Money management in small businesses is the process of budgeting, creating objectives, tracking spending and revenue, and investing.
Late payments, cash shortages, and failure to collect on accounts receivables can stem from improper money management.
You’ll need enough money to cover expenditures for your business to operate correctly. By implementing a sound money management strategy, you can avoid periods of negative cash flow and ensure that your company is on pace to generate a positive cash flow.
You can use these pointers to discover how to handle money in a small businesses properly.
1. Plan your revenues and expenses
Appropriate sales and expenses planning is essential to maintain proper levels of cash in the business. The following ways can help you to assess your revenue and costs.
○ Match your income sources
It is essential to evaluate the sources of your income and how much revenue your business is regularly generating.
You can start with your sales data. Then, during the month, you may add any new sources of income. Your business strategy will determine the overall amount of income streams you have.
Regardless of the number of revenue sources, ensure that you account for all in MIS or general ledger. It includes cash sales, card sales, direct debit, etc. Add up all of these to obtain a clear picture of your overall monthly income.
Likewise, the same for the expenses.
Check our guide on : What is turnover in your business and how do you work it out?
○ Determine fixed costs
After you’ve figured out the revenue, it’s time to figure out expenses, starting with fixed costs.
Fixed costs do not change every month; that is, they remain fixed. Rent, utilities (such as internet or phone subscriptions), business rates, website hosting, and payroll expenditures are all examples of this.
Examine your spending to determine which ones have been consistent from month to month.
Check our guide on : What is Management Accounting and Its Functions?
○ Include variable expenses
Variable expenses are not fixed and fluctuate month on month depending on your company’s success and activities. For example, travel costs, shipping charges or commissions on sales.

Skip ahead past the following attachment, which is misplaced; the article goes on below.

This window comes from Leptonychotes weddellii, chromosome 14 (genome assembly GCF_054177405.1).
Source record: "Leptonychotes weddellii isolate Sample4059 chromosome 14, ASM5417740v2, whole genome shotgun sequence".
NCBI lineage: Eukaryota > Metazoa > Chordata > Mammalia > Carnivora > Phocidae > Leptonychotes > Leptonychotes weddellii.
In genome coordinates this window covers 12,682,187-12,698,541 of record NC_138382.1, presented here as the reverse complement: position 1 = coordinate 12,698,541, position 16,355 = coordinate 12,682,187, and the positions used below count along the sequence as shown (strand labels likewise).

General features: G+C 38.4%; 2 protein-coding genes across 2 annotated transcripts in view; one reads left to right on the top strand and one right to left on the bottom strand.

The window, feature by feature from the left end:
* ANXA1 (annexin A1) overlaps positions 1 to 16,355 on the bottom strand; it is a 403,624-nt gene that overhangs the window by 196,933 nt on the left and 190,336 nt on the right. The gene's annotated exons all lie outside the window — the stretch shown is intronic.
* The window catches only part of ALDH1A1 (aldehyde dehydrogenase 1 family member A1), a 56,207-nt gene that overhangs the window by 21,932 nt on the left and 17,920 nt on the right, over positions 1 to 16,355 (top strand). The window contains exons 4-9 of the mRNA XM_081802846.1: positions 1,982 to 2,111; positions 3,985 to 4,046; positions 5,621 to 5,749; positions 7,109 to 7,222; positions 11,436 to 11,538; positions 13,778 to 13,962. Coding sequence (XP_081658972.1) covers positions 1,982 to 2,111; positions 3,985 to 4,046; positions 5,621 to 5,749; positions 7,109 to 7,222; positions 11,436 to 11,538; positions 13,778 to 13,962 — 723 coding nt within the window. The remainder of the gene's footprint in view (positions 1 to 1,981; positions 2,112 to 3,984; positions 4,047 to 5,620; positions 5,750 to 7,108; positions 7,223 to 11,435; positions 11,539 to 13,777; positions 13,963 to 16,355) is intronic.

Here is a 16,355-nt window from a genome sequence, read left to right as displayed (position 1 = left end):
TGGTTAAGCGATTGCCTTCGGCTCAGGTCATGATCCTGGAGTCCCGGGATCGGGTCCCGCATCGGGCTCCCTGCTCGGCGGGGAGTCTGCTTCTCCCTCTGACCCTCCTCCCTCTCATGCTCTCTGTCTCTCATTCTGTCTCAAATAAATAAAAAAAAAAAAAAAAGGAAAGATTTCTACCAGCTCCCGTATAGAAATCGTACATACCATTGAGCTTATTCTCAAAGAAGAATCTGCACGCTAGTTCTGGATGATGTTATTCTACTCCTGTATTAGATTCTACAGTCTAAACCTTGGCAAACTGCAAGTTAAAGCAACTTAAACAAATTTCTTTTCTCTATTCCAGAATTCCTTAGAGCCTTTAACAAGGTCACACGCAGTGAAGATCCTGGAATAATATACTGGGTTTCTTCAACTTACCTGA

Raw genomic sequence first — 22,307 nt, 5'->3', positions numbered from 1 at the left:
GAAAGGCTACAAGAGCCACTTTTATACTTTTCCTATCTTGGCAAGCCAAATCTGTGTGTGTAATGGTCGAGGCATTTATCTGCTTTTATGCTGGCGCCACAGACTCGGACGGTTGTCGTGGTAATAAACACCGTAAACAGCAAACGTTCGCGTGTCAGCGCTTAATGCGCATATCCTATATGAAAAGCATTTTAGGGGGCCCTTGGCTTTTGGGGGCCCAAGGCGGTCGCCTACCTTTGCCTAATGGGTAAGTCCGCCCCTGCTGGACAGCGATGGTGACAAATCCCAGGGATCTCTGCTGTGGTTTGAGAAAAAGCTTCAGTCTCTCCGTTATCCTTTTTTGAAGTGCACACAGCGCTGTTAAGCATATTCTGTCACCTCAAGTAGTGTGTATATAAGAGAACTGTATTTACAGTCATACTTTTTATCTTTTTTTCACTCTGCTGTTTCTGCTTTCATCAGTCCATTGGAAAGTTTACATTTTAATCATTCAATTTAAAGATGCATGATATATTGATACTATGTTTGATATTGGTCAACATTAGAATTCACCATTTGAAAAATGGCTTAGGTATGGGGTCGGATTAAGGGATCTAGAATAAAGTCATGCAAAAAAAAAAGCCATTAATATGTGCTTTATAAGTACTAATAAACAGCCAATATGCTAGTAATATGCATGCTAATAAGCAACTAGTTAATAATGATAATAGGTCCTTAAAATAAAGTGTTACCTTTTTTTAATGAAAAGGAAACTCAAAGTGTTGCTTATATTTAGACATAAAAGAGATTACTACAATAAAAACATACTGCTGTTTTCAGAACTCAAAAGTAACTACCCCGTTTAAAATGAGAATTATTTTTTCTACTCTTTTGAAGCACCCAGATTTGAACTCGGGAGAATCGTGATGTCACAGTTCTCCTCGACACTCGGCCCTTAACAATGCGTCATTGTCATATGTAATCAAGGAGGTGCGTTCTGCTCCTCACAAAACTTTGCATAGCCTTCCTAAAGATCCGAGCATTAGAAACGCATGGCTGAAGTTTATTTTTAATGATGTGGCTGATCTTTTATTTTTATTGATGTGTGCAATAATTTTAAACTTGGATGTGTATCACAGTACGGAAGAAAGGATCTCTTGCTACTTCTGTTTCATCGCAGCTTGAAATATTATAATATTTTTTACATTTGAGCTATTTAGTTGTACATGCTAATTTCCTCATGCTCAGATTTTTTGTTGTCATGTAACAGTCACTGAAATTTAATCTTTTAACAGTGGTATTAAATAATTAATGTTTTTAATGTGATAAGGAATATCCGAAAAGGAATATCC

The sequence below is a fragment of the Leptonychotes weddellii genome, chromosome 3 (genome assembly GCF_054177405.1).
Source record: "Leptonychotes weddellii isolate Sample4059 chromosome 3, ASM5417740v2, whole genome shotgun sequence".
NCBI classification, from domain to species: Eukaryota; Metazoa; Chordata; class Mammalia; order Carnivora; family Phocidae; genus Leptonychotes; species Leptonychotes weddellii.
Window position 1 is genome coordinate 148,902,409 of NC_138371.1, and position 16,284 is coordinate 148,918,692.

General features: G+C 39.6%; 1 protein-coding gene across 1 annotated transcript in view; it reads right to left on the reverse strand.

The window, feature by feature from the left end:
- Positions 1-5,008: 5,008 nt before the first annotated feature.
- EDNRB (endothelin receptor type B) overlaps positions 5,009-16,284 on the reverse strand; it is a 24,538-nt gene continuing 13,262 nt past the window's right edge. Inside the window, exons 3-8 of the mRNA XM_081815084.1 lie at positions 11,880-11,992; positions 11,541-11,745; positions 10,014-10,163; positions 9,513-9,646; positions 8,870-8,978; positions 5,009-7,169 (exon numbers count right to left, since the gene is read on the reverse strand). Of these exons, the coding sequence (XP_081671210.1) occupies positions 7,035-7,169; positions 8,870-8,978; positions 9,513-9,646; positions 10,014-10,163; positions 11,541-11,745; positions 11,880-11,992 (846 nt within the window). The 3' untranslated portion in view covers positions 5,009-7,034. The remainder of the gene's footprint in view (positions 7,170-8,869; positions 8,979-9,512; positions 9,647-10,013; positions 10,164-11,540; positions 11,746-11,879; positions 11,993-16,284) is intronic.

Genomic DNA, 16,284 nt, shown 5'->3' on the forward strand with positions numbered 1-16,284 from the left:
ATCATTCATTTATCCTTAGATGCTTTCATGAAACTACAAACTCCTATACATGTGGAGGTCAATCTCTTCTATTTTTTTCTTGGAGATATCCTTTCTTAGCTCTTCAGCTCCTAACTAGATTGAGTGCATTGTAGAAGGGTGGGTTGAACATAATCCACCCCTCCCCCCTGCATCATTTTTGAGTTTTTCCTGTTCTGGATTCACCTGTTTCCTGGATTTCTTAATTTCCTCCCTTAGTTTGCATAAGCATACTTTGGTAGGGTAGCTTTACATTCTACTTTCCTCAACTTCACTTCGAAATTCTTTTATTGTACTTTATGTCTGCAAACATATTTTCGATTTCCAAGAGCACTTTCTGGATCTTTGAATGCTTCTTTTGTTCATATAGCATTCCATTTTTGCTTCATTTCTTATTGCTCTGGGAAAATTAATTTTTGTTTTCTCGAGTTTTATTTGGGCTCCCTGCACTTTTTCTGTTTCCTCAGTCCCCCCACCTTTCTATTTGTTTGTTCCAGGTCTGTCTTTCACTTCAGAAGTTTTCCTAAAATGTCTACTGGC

You can spend more on growth and marketing if your earnings are more extensive than planned.
However, if the revenue is falling short of expectation, consider reducing these variable costs until you increase profitability.
○ Predict one-time spendings
Many business expenses, whether fixed or variable, will be recurring fees paid each month. However, these expenses will occur considerably less frequently. Just remember to include such costs in your budget as well.
If one-time costs are coming up (for example, a business course, a new laptop, rent deposit), including these in the budget will help set aside the funds needed.
○ Compile everything
After following these steps, put together all the data collected to understand where the business stands financially. This will help in evaluating profitability and preparing a budget.
2. Have a cash reserve
Life might throw a curveball now and then, and you might find yourself in a situation where unforeseen expenditures are needed.
Keep a cash reserve for the small business to assist in handling money when in a crisis. By creating a company savings account, you may begin building a cash reserve.
Make sure to add to cash reserve regularly.
3. Ensure that you file your tax returns timely
If you wait until the last minute to file your tax returns, you may find a last-minute tax payment you can’t afford.
If you prepare and file a tax return early, you’ll know precisely what is owed and have enough time to arrange funds without incurring any additional fines or penalties.
Check our guide on : What is corporation tax? Guide for small companies.
4. Don’t let your energy go to waste
Are there any ways to save money by using less energy? Energy costs can be one of the most significant expenses, so it is crucial to keep a check. Check with several utility companies to see if any of them can provide a better price.
Also, include employees in finding energy-saving opportunities and encourage them to turn off lights and other equipment when not in use.
5. Charges from the bank
Examine the service you’re receiving from the bank, particularly when it comes to bank fees. Check out the rates at the other banks to see if you can get a better deal somewhere else.
If considering switching banks, consider what the company could require in the future (for example, a loan or insurance).
6. Invest in an accountant
Hire an accountant to help with money management and budgeting. A competent accountant will not only help with tax returns but also with business growth.
Therefore, you’ll need to find an accountant you can trust.
Check our guide on : 15 Ways an Accountant Can Help a Small Business Owner.